This fantastic chandelier is currently on view in the Milwaukee Art Museum’s east galleria. It hangs there to represent the European collections in our reinstallation display–and I think that is does a great job!
Dating to the early 18th century, the chandelier is typically Dutch in form. The design is a perfect example of baroque restraint, from its curved arms, a baluster-shaped shaft, and the balancing ball with finial. Overall, it is graceful and well-proportioned—it was clearly made by a master metalworker. The glossy dark patina is also well-done and in great condition. The chandelier even offers a mystery. It has an inscription in Dutch which says: “From the Young Men’s Association of Lage Zwaluwe to the Congregation of that town / At the foundry of G.H. van Hengel, Jr. in Rotterdam.”
Lage Zwaluwe is a village in southern Netherlands. Because the chandelier is dedicated to a congregation, it probably hung in the village church. Since the 15th century, Lage Zwaluwe has had a church dedicated to St. John the Baptist Church. A seventeenth century church was destroyed in WWI, and the current church was built in 1951. So far, no more records related to the church have uncovered about the presentation or location.
In addition, it can be challenging to find much information about the foundry of G.H. van Hengel, Jr. A “G.H. van Hengel en Zoon” (G.H. van Hengel and son) won an award for cast metal objects at the National exhibition in Haarlem in 1861. A church in Delft has a clock by the same company dated 1834. The Rijksmuseum has a ship’s bell in its collection from around 1854. Clearly, more research needs to be done on this!
When confronted with a chandelier like this, it’s interesting to stop and think about the history of lighting interior spaces. Imagine having to light the candles every time it was used—and in a church there would have been many of them. Below, you can see a similar chandeliers in our painting of a church in Delft, Holland by Hendrik Cornelisz. van Vliet (Dutch, ca.1611–1675). Even then it wouldn’t be as bright as what we are used to with electric lights. It is reported that four hundred brass chandeliers were in the Cathedral in Antwerp alone—but the candles were so precious that they were put away in the daytime so they wouldn’t melt.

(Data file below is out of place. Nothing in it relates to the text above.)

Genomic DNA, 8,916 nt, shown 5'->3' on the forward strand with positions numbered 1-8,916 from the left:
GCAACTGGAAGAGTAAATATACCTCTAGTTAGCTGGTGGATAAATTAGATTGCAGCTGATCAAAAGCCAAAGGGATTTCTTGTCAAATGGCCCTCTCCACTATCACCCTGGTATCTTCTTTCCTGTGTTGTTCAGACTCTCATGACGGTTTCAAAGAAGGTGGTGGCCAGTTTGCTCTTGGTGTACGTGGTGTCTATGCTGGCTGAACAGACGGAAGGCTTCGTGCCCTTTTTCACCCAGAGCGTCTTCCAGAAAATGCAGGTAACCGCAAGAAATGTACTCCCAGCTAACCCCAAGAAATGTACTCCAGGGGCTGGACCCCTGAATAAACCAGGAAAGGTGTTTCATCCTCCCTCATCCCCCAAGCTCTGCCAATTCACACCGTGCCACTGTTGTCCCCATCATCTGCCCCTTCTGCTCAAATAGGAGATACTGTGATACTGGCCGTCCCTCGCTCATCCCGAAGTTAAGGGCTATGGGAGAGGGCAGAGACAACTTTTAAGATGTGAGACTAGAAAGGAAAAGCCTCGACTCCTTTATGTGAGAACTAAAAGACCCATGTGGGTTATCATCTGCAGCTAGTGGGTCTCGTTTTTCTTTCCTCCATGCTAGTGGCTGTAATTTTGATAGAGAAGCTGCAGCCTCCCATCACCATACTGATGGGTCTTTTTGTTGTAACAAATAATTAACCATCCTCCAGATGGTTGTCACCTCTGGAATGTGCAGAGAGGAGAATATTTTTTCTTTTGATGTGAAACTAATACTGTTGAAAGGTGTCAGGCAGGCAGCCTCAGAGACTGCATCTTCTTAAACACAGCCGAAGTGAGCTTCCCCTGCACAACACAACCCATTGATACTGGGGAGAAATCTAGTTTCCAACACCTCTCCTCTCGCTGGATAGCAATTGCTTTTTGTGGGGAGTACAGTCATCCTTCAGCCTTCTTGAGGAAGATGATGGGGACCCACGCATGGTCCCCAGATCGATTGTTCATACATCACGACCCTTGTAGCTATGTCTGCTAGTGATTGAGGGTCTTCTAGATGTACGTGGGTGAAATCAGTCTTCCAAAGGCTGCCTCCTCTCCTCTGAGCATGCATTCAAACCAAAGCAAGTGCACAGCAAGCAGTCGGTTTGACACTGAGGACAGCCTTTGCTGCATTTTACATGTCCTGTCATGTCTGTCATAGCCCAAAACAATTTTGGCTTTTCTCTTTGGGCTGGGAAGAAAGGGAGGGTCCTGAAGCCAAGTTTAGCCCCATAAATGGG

Thinking of candles burning in our chandelier explains the drip trays that are integral to the design: to catch the candle wax. The next time you are in the Galleria, look up at it from below and notice the single hole in each drip tray. This would allow air flow in order to make the candle burn better and brighter.
Dutch chandeliers are known for their simple elegance, most likely due to the unornamented interiors that were preferred by the Protestants (again, see the plain white interior of the church above). Although our chandelier has a dark patina, many have a polished finish which would have reflected the light.
Dutch chandeliers have a relatively simple design aesthetic, especially when comparing it to a chandelier of 18th century France. French and Italian chandeliers included glass and crystal that would make the candlelight sparkle. Such a fancy style, however, would never do for the understated Dutch.
The style of Dutch chandeliers has continued to be popular right up to the present day. We can still buy brass chandeliers that look just like the ones from the 18th century–I’ve even seen similar ones at Home Depot!